''Holy Grail'' wards off all types of flu: scientists

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London, Jan 5 (UNI) A super-vaccine that could protect against all forms of flu and proven to be 90 per cent effective has been developed by the British scientists.

Termed the ''holy grail'' of flu treatments, the jab would fight off everything from a winter virus to a bird flu outbreak, researchers said.

Developed by scientists at Cambridge biotech firm Acambis, may also work better than the existing jab, which only protects around three-quarters of those vaccinated.

Flu kills up to 12,000 Britons each year, many of them elderly.

But a pandemic of the human form of bird flu, which many believe is inevitable, could claim 700,000 lives in the UK alone.

Trials on humans show that the jab is safe, causing no side-effects other than the occasional red arm and high temperature associated with all vaccines.

They also show that it works faster to prime the immune system to produce antibodies capable of attacking the virus in upto 90 per cent of those tested.

The trials, carried out on healthy young adults in the US, follow animal experiments in which the jab saved the life of ferrets given a dose of flu strong enough to kill them five times over.

Seventy per cent of vaccinated animals survived, but all those not given the vaccine perished.

Scientists at Acambis are working on perfecting the formulation and dose, ahead of larger scale human trials.

It is thought that two doses a month apart could protect against the bug for many years.

Normally, the vaccine would have to go through another five years of human trials before going on the market.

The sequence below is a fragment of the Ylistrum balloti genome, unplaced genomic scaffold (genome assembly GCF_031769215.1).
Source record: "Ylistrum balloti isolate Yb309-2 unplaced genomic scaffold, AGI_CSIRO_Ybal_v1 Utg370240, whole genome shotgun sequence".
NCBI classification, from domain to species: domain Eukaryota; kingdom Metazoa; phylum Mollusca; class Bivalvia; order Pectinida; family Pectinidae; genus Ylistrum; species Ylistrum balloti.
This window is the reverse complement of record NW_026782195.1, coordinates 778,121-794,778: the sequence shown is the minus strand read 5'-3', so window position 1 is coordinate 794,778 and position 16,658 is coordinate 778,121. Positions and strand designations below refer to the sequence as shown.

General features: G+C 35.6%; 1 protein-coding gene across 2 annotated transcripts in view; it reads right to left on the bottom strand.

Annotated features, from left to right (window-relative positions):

However, if a bird flu pandemic occurs, it could be made available more quickly.

''Our approach is very simple, it just churns out the vaccine. It is a very elegant approach to production,'' The Daily Mail quoted Dr Michael Watson of Acambis as saying.

The new vaccine, called ACAMFLU-A, is based around a different protein, called M2, which has barely changed during the last 100 years, unlike other vaccines which mutate constantly.

Crucially, it is found in all types of influenza A, including winter flu and the H5N1 bird flu virus.

John Oxford, Britain's leading flu expert, said, ''There is nothing wrong with having a holy grail, something to aim for. If this can be grasped, it would be a wonderful beginning to the new year.'' Professor Oxford, of Queen Mary's School of Medicine in Lonsomedon added, ''Several groups are working on this and one group might have a slightly different formulation and hit the jackpot.'' Professor Ian Jones, a University of Reading virologist, said the jab could end the ''scramble'' to produce a new winter jab each year.

Cautioning that it is still years from the market, he added, ''The fact that the vaccine is safe and appears to raise protective antibodies is very encouraging although larger trials and tests on a wider range of viruses will be needed before the full potential for pandemic protection can be assured.'' News of Acamabis's trials comes only weeks after the inventor of the current flu jab warned it does not guarantee protection. Dr Graeme Laver said the jab left one in four of those vaccinated still be at risk of catching flu.

Talking of the vaccine which he co-developed more than 40 years ago, the Australian said, ''I have never been very impressed with its efficacy. It it better than nothing and I wouldn't want to advise people not to take it, but you can't rely on it.'' He added that best way to protect public health was to make drugs which fight the virus once it has struck, such as Tamiflu and Relenza.

UNI XC RJ RK1425

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